To be sure, one of the teams the Sox will compete with for Bay is the same one that swept them out of the American League Division Series in October.
"He's a guy we find appealing, and we'll see where it takes us," said Angels general manager Tony Reagins, who spoke a few hours after Foxsports.com reported that his club had "opened talks" with Bay.
The Angels might not be only AL West team interested in Bay. Reports continue to surface that the Mariners could be players for the left fielder, who lives in the Seattle area during the offseason.
Then, there are the Red Sox, who started talks with Bay last March, but have to this point been unable to find common ground.
"He's definitely one of our priorities, certainly," said Red Sox general manager Theo Epstein. "And I'm sure it's something we'll be spending time on at these Meetings."
It was reported in November that the Red Sox offered Bay a four-year, $60 million deal. To this point, the club and Bay's agent, Joe Urbon, haven't publicly confirmed that, or said if other offers have been exchanged.
The Red Sox offered Bay arbitration last week, but the slugger informed the club Monday he was declining the offer, as was expected.
Because Bay is a Type A free agent, the Red Sox will receive compensatory Draft picks should Bay sign with another team.
Epstein has a great disdain for making any of his contract negotiations public, so he wouldn't say if he planned to meet Urbon on Monday. But you can be sure the Red Sox will have some direct dialogue with Urbon in Indianapolis. The Meetings conclude on Thursday afternoon.
"While we're here, we'll get together," said Epstein.
"[Jason Bay] has an understated demeanor. I think he's very aware of what's going on, but he doesn't let it bother him. He's even-keeled and, obviously, very likable."
-- Terry Francona
Epstein has "a lot of balls in the air" at the moment, with so many potential moves related to others. In that sense, the Red Sox will have a more definitive plan of attack once they know what is going on in left field. Will the process with Bay speed up in Indianapolis?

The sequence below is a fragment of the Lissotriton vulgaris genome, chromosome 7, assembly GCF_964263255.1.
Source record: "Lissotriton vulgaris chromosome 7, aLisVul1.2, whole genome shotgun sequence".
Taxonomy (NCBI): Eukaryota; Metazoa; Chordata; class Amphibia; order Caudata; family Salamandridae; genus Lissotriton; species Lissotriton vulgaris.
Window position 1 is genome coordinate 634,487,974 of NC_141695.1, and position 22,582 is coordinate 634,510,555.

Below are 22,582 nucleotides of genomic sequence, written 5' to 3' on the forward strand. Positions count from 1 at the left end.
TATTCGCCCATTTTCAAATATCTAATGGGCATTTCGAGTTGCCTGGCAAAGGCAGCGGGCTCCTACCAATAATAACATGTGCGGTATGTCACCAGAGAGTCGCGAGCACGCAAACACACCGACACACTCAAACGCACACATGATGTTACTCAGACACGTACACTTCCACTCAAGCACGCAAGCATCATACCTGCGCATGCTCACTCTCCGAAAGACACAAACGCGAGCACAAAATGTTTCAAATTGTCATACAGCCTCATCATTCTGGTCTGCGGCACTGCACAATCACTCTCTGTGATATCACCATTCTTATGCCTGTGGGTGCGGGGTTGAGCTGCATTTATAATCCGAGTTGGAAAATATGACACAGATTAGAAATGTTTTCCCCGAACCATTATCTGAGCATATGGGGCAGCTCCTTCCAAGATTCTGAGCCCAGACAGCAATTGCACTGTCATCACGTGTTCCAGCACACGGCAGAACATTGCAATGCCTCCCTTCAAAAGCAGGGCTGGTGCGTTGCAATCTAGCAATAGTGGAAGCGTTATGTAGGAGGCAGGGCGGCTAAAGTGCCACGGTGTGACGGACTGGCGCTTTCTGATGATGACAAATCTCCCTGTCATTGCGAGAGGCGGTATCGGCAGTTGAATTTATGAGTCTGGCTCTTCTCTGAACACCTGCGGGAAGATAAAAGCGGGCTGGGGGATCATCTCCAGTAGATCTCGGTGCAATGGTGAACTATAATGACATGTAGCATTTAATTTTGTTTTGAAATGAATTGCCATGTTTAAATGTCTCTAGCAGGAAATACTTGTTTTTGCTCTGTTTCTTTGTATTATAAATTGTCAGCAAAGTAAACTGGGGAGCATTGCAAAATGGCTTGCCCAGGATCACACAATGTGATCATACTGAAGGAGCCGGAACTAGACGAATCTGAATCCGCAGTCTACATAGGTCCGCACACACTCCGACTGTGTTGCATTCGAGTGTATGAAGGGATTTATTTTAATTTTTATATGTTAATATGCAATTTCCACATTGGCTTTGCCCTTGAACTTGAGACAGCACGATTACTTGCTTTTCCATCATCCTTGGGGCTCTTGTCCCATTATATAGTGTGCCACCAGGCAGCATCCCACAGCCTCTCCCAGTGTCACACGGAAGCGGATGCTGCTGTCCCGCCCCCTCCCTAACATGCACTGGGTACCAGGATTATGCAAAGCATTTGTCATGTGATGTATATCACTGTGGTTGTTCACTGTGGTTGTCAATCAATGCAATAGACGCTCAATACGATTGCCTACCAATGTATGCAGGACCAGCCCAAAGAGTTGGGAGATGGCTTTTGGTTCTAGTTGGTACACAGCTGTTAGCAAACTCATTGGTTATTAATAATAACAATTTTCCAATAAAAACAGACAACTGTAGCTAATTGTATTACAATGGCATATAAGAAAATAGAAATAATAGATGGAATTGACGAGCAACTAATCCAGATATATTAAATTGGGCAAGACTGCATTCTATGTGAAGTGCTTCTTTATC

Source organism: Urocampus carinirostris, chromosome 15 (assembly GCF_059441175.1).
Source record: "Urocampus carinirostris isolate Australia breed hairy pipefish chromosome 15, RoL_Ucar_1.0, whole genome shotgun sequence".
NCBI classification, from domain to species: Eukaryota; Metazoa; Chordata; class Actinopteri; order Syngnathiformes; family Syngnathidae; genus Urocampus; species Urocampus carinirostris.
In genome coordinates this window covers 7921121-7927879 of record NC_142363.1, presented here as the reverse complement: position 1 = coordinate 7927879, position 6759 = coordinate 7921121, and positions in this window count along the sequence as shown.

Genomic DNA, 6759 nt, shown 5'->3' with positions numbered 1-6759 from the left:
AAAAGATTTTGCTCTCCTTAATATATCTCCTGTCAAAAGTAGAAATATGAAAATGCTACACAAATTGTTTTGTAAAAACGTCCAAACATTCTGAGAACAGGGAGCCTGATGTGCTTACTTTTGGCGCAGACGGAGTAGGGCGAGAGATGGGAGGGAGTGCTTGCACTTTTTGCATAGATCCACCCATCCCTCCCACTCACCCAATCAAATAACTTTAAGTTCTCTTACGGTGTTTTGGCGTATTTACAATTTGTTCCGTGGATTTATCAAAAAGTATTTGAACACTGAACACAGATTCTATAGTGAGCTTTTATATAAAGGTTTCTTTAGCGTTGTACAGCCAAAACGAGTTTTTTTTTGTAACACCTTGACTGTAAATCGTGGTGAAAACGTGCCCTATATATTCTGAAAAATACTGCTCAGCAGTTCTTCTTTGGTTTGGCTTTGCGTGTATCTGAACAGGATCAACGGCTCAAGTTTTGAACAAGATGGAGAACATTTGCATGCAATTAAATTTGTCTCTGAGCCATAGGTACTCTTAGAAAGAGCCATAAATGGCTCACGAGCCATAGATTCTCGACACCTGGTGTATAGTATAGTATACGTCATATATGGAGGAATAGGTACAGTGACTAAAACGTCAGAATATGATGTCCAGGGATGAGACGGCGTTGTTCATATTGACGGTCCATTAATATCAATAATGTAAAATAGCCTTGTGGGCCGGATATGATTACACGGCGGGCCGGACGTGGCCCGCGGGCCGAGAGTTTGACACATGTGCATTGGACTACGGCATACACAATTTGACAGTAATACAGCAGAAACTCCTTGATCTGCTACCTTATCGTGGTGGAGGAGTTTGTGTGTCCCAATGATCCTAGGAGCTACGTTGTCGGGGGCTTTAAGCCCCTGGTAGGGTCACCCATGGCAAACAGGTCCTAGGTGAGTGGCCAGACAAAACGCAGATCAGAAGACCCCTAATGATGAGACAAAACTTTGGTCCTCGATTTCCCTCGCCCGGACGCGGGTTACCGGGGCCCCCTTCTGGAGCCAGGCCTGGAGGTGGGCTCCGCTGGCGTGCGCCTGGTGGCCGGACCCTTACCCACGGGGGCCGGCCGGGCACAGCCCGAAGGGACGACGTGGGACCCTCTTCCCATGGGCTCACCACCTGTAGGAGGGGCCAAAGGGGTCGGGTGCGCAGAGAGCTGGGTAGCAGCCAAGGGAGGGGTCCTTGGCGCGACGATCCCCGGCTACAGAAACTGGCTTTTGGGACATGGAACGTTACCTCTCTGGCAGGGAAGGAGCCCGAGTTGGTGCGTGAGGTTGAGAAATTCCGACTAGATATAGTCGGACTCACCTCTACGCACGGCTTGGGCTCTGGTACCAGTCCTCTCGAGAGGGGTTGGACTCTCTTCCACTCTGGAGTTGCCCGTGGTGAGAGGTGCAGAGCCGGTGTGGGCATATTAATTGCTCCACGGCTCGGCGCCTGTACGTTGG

"Not necessarily," Epstein said. "Sometimes it helps the process to have these landmarks, whether they're artificial or not, like the Winter Meetings. Sometimes that can speed things up. Sometimes it can slow it down."
While Red Sox manager Terry Francona was clearly fond of Bay during their season-and-a-half together, he doesn't think it's appropriate to make a recruiting pitch.
Yes, Francona has spoken with Bay since the 2009 season ended. But the topic has been far lighter than the business of baseball.
"Just nothing about the contract, just a little about fantasy football," said Francona. "I'm not comfortable giving him that Sunday morning, 'Hey, you going to sign with us?' He's earned his right. We have all talked about it and he's talked about it, and he's really been very professional about it all year. But he's earned this right, so now you've got to be patient and let the process work itself out."
While there will be other alternatives for the Red Sox if they can't keep Bay, there would be a comfort if he does return, knowing that he can handle the market.
"Well, that and those 37 home runs," said Francona. "There's a lot. That's why other teams want him, too. You know, he plays all the time. He has an understated demeanor. I think he's very aware of what's going on, but he doesn't let it bother him. He's even-keeled and, obviously, very likable.
"There's not much to not like. That's why he's going to get a big contract."
If Bay slips out of Boston's grasp, the Red Sox could intensify their efforts to land another free-agent slugger who plays left field -- Matt Holliday.
Boston could also acquire a right-handed bat to platoon with Jeremy Hermida in left field if it can't keep Bay or sign Holliday.
As the Red Sox continue to monitor the situation in left field, they will also keep their options open on other fronts.
While a blockbuster with the Blue Jays for Roy Halladay was rumored a couple of weeks ago, the Red Sox, according to sources, won't go down that road unless the acquisition cost drops. Much like with Johan Santana two winters ago, Boston won't mortgage its future, even for a pitcher at Halladay's level.
Boston has a starting five of Josh Beckett, Jon Lester, Clay Buchholz, Daisuke Matsuzaka and Tim Wakefield. But Epstein will try to deepen his rotation before the start of Spring Training. Rich Harden, who has a history of injuries but also a gifted right arm, is one intriguing possibility.
"We have five starters," Epstein said. "If we had to start the season today, we'd feel good about that, and we have some young pitchers in the upper Minors who could project in the rotation. That said, you always need more than you have and you always need more than you think you need. It would be nice to find a way to add some rotation depth, whether it's now or during the season."
The Red Sox did make a depth move in the bullpen on Monday, signing free-agent reliever Scott Atchison to a one-year non-guaranteed contract that includes options for 2011 and '12. Atchison spent the past two years in Japan.